When it’s our player accused of something atrocious, we defend him. Innocent until proven guilty, haters! When Kobe Bryant was accused of rape in 2003, lots of people automatically believed he was guilty. To this day some people still do. Why? I have no idea. He’d done nothing up to that point — nor has he done anything since — to suggest he was capable of such a horrific crime, but in 2003 folks around the country sure seemed to lean that way. Lakers fans? They sure seemed to lean another. Same with Ben Roethlisberger when he was accused of raping a Georgia woman in 2010. Steelers fans defended him against non-Steelers fans.
Again, I know it sounds silly. Hell, it is silly. But our preference to root for a team — or against a team — affects how we view stuff like this.
All that matters to me is who Ray Lewis is, who he has been for the nearly two decades since he entered the public eye as a star freshman at Miami in 1993. And for two decades he hasn’t done anything to earn my belief that he killed two men on Jan. 31, 2000. The missing suit, presumably covered in blood, is a problem — one that I can explain away, and reasonably, by believing that Lewis shared a limousine with the killers. That doesn’t make Ray Lewis, on the night of Jan. 31, 2000, an angel. But it doesn’t make him a murderer.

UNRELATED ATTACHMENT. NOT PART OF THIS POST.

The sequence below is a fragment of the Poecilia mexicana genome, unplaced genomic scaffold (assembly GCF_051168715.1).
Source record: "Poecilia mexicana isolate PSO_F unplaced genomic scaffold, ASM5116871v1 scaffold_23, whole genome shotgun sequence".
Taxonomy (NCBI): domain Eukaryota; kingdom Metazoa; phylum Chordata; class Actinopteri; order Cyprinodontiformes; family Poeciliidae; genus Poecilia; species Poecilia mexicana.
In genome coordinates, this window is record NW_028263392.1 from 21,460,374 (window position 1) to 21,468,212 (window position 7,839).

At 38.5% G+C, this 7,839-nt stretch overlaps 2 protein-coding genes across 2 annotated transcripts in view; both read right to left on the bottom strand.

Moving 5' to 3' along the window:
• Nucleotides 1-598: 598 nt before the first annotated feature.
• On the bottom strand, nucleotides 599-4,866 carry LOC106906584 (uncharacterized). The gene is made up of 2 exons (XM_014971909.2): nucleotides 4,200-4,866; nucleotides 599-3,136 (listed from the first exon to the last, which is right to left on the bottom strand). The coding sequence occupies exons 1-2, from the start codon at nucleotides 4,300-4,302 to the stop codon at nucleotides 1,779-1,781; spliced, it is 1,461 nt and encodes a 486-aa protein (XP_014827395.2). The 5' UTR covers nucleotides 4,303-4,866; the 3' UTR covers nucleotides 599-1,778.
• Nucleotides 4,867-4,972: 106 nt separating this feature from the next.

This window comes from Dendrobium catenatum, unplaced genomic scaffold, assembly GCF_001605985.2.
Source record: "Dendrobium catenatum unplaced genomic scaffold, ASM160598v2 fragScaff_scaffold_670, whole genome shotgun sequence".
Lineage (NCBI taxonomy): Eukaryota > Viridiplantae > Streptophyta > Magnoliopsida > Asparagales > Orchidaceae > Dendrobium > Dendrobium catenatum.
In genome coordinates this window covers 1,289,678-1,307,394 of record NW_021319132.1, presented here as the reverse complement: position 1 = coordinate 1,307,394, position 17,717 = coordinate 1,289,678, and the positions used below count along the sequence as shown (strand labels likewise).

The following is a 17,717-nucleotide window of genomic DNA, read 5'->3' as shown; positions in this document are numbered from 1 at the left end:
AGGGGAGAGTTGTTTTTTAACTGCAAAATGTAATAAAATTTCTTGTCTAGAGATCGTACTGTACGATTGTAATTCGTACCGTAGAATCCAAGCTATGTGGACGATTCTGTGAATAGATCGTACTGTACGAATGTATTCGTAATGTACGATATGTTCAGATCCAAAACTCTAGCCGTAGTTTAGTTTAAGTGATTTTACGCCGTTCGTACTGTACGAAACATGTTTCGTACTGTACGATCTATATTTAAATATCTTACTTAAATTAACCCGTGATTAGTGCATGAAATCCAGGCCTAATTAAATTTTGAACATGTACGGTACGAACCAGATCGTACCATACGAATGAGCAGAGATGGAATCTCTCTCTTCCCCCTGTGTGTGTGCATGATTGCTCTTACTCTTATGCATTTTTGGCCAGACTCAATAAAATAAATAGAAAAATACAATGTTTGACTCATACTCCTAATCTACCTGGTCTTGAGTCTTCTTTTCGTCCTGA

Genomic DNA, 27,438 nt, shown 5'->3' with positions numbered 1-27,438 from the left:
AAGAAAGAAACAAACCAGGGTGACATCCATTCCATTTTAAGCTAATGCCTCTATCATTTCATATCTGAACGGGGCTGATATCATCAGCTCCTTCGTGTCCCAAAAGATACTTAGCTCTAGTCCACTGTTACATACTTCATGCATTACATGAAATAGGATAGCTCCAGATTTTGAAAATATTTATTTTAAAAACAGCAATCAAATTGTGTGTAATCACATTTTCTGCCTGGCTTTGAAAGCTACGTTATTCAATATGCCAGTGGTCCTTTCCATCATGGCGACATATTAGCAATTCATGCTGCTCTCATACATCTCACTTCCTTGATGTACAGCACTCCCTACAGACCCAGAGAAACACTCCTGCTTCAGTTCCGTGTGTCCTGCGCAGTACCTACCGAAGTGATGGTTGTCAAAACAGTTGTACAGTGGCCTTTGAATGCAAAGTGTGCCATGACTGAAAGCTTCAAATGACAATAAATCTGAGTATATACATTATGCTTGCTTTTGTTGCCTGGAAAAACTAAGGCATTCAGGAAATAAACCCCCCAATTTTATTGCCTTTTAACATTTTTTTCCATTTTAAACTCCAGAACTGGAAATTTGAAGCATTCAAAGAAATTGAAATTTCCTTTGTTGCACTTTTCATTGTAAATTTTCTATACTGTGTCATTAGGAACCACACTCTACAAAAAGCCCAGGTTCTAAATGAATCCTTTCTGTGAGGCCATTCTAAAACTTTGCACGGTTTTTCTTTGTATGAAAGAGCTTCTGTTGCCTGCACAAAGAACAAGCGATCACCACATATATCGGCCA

Obstructing justice, as Lewis has admitted to doing? That’s not a good look. Witnesses testified that Lewis was giving orders that night, saying among other things, “Keep your mouth shut.”
Lewis was protecting himself, his career. That’s what I think. And no, that’s not a great look, either. Two men died, and Ray Lewis was concerned about his career? Yeah, he was. It happens. Put me in that terrible position, and I might be concerned with the same thing. So might lots of you. And lots of us may well have done what Lewis did in the years after those murders, reaching undisclosed financial settlements with families of the two dead men to avoid civil lawsuits. That would be protecting our career and maybe, just maybe, showing compassion for those left behind.
People who know Ray Lewis better than you and I seem to think he’s innocent. That by itself isn’t nearly good enough, but it’s another reason to believe. NFL commissioner Paul Tagliabue fined Lewis $250,000 in 2000, but his replacement, Roger Goodell — who has made it his mission to punish players who embarrass the NFL — doesn’t seem embarrassed by Ray Lewis.
“He’s a special guy,” Goodell told The Baltimore Sun after Lewis announced last week that this would be his final season. “He means a great deal to this commissioner, and I could tell you that I will always seek out his input.”
He’s a special guy.
So says the tough-on-crime commissioner of the NFL.
He’s a murderer.
So says lots of you.
Not me. I’ve been paying attention to Ray Lewis for almost 20 years, and I don’t see a killer. I see a passionate, charismatic marvel. I see one of the best linebackers in NFL history. I see a man who was in the wrong place in the wrong time on Jan. 31, 2000, and made mistakes as that night turned to hell.
And I see a man who could speak to my team any time.